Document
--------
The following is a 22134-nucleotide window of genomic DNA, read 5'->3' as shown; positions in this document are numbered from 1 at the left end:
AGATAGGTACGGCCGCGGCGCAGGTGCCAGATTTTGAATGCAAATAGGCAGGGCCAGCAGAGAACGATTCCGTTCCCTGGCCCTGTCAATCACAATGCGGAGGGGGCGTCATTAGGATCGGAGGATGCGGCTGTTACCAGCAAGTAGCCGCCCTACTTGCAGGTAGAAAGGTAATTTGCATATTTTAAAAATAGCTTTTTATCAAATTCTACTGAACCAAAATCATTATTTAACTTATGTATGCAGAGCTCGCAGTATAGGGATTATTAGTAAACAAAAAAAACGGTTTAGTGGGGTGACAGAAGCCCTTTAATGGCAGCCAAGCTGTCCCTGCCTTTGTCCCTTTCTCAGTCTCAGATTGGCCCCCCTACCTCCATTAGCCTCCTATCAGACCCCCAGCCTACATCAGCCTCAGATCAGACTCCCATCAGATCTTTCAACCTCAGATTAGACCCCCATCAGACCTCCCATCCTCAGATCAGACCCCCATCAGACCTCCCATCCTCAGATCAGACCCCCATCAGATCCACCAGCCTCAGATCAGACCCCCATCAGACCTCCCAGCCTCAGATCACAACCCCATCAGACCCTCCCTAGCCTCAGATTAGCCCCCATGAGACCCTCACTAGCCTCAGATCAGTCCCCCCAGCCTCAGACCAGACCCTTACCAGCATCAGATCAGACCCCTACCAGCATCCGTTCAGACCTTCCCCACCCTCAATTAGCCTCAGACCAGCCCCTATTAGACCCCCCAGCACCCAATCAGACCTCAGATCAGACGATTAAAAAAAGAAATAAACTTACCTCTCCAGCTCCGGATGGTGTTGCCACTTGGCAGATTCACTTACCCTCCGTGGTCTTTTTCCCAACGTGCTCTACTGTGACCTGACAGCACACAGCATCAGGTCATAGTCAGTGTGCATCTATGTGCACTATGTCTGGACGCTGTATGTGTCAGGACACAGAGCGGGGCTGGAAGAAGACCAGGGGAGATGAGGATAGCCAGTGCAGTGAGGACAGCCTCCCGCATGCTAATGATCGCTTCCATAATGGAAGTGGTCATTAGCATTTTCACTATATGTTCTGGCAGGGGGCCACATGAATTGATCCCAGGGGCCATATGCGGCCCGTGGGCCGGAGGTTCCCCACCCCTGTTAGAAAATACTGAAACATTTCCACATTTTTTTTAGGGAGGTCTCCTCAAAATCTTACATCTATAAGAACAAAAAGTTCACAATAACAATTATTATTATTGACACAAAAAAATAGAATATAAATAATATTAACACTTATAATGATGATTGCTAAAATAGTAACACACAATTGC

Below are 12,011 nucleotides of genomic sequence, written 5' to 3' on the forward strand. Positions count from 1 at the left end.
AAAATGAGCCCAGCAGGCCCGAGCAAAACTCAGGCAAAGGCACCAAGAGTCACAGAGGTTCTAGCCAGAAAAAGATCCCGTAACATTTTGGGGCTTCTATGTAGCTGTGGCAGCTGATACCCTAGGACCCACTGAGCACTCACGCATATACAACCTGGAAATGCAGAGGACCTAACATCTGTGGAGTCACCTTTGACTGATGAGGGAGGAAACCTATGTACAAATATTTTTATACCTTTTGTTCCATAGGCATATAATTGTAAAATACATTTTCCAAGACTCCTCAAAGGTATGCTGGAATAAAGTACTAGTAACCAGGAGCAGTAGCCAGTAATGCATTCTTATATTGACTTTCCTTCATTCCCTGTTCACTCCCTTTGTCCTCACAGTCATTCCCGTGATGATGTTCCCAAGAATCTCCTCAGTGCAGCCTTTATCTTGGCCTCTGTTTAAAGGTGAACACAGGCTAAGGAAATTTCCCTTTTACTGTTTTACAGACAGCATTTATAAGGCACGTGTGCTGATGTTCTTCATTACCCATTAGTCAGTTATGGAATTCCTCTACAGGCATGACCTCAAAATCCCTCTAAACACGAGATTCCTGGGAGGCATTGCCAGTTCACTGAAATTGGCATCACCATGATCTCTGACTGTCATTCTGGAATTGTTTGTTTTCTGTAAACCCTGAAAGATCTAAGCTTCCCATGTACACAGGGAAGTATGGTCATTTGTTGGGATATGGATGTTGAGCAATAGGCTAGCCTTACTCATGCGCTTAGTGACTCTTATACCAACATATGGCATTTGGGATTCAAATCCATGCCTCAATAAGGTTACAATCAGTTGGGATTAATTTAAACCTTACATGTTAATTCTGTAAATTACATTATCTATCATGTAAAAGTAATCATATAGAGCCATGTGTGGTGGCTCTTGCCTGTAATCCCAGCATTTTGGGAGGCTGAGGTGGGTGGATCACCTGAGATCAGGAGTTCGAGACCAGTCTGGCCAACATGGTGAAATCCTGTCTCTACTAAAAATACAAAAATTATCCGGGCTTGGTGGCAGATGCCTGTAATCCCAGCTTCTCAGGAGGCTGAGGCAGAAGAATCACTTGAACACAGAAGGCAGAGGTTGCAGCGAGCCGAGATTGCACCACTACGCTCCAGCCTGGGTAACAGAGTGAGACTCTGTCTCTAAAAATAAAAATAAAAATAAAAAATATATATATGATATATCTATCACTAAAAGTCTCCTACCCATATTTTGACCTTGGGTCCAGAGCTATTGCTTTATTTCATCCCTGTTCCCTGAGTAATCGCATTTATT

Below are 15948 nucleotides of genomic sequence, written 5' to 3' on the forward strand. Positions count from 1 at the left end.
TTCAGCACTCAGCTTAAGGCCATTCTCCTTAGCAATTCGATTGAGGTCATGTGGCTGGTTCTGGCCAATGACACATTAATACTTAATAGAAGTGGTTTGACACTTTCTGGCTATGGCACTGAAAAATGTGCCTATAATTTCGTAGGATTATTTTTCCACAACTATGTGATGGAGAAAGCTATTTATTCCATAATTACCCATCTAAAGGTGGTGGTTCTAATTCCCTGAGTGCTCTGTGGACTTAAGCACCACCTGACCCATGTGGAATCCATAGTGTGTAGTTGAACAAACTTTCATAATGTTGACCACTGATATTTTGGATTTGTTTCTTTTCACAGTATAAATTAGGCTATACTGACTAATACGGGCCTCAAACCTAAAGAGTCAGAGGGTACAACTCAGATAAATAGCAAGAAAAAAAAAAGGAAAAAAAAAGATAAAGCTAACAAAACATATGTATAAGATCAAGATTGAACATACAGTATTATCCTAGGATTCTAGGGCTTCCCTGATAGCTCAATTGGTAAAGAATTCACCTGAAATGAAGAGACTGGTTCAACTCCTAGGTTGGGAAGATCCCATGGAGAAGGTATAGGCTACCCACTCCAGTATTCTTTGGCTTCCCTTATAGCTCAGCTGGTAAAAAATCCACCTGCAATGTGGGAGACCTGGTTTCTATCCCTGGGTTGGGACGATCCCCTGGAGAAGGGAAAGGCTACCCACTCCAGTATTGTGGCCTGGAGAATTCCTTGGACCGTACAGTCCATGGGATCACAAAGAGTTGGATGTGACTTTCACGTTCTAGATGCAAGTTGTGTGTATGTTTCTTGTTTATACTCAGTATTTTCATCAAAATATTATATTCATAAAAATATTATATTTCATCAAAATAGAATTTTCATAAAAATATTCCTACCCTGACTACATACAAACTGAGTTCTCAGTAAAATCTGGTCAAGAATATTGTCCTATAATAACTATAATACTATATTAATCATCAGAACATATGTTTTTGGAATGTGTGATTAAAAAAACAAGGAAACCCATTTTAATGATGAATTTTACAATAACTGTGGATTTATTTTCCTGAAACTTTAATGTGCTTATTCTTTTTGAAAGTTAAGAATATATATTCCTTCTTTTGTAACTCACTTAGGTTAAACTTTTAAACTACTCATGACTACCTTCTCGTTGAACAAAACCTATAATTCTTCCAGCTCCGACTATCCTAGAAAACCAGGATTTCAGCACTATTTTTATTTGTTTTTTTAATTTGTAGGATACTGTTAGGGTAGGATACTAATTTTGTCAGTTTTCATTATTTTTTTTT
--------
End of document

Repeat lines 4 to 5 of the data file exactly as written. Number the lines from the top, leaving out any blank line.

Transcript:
AAAATGAGCCCAGCAGGCCCGAGCAAAACTCAGGCAAAGGCACCAAGAGTCACAGAGGTTCTAGCCAGAAAAAGATCCCGTAACATTTTGGGGCTTCTATGTAGCTGTGGCAGCTGATACCCTAGGACCCACTGAGCACTCACGCATATACAACCTGGAAATGCAGAGGACCTAACATCTGTGGAGTCACCTTTGACTGATGAGGGAGGAAACCTATGTACAAATATTTTTATACCTTTTGTTCCATAGGCATATAATTGTAAAATACATTTTCCAAGACTCCTCAAAGGTATGCTGGAATAAAGTACTAGTAACCAGGAGCAGTAGCCAGTAATGCATTCTTATATTGACTTTCCTTCATTCCCTGTTCACTCCCTTTGTCCTCACAGTCATTCCCGTGATGATGTTCCCAAGAATCTCCTCAGTGCAGCCTTTATCTTGGCCTCTGTTTAAAGGTGAACACAGGCTAAGGAAATTTCCCTTTTACTGTTTTACAGACAGCATTTATAAGGCACGTGTGCTGATGTTCTTCATTACCCATTAGTCAGTTATGGAATTCCTCTACAGGCATGACCTCAAAATCCCTCTAAACACGAGATTCCTGGGAGGCATTGCCAGTTCACTGAAATTGGCATCACCATGATCTCTGACTGTCATTCTGGAATTGTTTGTTTTCTGTAAACCCTGAAAGATCTAAGCTTCCCATGTACACAGGGAAGTATGGTCATTTGTTGGGATATGGATGTTGAGCAATAGGCTAGCCTTACTCATGCGCTTAGTGACTCTTATACCAACATATGGCATTTGGGATTCAAATCCATGCCTCAATAAGGTTACAATCAGTTGGGATTAATTTAAACCTTACATGTTAATTCTGTAAATTACATTATCTATCATGTAAAAGTAATCATATAGAGCCATGTGTGGTGGCTCTTGCCTGTAATCCCAGCATTTTGGGAGGCTGAGGTGGGTGGATCACCTGAGATCAGGAGTTCGAGACCAGTCTGGCCAACATGGTGAAATCCTGTCTCTACTAAAAATACAAAAATTATCCGGGCTTGGTGGCAGATGCCTGTAATCCCAGCTTCTCAGGAGGCTGAGGCAGAAGAATCACTTGAACACAGAAGGCAGAGGTTGCAGCGAGCCGAGATTGCACCACTACGCTCCAGCCTGGGTAACAGAGTGAGACTCTGTCTCTAAAAATAAAAATAAAAATAAAAAATATATATATGATATATCTATCACTAAAAGTCTCCTACCCATATTTTGACCTTGGGTCCAGAGCTATTGCTTTATTTCATCCCTGTTCCCTGAGTAATCGCATTTATT

Below are 15948 nucleotides of genomic sequence, written 5' to 3' on the forward strand. Positions count from 1 at the left end.